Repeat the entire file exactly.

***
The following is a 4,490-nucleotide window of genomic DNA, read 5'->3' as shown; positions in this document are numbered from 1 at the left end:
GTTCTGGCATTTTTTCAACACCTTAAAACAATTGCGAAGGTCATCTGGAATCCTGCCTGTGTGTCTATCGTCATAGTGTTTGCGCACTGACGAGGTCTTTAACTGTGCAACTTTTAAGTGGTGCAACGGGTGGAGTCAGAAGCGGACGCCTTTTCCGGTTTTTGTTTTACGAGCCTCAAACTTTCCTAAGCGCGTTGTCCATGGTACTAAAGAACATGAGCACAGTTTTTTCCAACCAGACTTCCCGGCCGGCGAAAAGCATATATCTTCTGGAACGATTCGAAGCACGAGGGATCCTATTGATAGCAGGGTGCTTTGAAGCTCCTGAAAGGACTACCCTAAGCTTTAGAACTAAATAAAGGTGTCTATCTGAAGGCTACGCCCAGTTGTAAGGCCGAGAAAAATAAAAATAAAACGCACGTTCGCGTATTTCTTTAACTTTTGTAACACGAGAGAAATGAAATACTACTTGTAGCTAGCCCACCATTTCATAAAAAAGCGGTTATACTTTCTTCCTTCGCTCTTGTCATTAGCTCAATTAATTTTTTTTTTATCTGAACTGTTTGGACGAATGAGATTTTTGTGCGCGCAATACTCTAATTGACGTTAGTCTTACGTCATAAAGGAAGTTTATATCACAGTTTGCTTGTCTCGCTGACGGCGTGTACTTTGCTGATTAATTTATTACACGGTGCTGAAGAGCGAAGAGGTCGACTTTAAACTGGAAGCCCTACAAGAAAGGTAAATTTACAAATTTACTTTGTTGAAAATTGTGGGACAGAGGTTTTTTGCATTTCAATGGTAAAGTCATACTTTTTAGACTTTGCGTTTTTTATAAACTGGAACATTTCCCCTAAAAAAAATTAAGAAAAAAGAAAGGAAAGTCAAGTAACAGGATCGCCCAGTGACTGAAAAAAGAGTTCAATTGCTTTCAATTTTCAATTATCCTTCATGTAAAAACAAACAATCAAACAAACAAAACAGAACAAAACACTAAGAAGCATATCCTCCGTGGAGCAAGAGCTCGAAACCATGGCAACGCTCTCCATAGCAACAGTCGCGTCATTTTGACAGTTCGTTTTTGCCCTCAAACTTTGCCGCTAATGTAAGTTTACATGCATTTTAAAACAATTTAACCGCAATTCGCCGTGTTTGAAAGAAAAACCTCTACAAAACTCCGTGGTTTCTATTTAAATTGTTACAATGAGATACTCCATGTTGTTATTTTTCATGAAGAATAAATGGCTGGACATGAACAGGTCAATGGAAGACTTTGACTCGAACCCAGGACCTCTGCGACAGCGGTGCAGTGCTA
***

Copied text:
The following is a 4,490-nucleotide window of genomic DNA, read 5'->3' as shown; positions in this document are numbered from 1 at the left end:
GTTCTGGCATTTTTTCAACACCTTAAAACAATTGCGAAGGTCATCTGGAATCCTGCCTGTGTGTCTATCGTCATAGTGTTTGCGCACTGACGAGGTCTTTAACTGTGCAACTTTTAAGTGGTGCAACGGGTGGAGTCAGAAGCGGACGCCTTTTCCGGTTTTTGTTTTACGAGCCTCAAACTTTCCTAAGCGCGTTGTCCATGGTACTAAAGAACATGAGCACAGTTTTTTCCAACCAGACTTCCCGGCCGGCGAAAAGCATATATCTTCTGGAACGATTCGAAGCACGAGGGATCCTATTGATAGCAGGGTGCTTTGAAGCTCCTGAAAGGACTACCCTAAGCTTTAGAACTAAATAAAGGTGTCTATCTGAAGGCTACGCCCAGTTGTAAGGCCGAGAAAAATAAAAATAAAACGCACGTTCGCGTATTTCTTTAACTTTTGTAACACGAGAGAAATGAAATACTACTTGTAGCTAGCCCACCATTTCATAAAAAAGCGGTTATACTTTCTTCCTTCGCTCTTGTCATTAGCTCAATTAATTTTTTTTTTATCTGAACTGTTTGGACGAATGAGATTTTTGTGCGCGCAATACTCTAATTGACGTTAGTCTTACGTCATAAAGGAAGTTTATATCACAGTTTGCTTGTCTCGCTGACGGCGTGTACTTTGCTGATTAATTTATTACACGGTGCTGAAGAGCGAAGAGGTCGACTTTAAACTGGAAGCCCTACAAGAAAGGTAAATTTACAAATTTACTTTGTTGAAAATTGTGGGACAGAGGTTTTTTGCATTTCAATGGTAAAGTCATACTTTTTAGACTTTGCGTTTTTTATAAACTGGAACATTTCCCCTAAAAAAAATTAAGAAAAAAGAAAGGAAAGTCAAGTAACAGGATCGCCCAGTGACTGAAAAAAGAGTTCAATTGCTTTCAATTTTCAATTATCCTTCATGTAAAAACAAACAATCAAACAAACAAAACAGAACAAAACACTAAGAAGCATATCCTCCGTGGAGCAAGAGCTCGAAACCATGGCAACGCTCTCCATAGCAACAGTCGCGTCATTTTGACAGTTCGTTTTTGCCCTCAAACTTTGCCGCTAATGTAAGTTTACATGCATTTTAAAACAATTTAACCGCAATTCGCCGTGTTTGAAAGAAAAACCTCTACAAAACTCCGTGGTTTCTATTTAAATTGTTACAATGAGATACTCCATGTTGTTATTTTTCATGAAGAATAAATGGCTGGACATGAACAGGTCAATGGAAGACTTTGACTCGAACCCAGGACCTCTGCGACAGCGGTGCAGTGCTA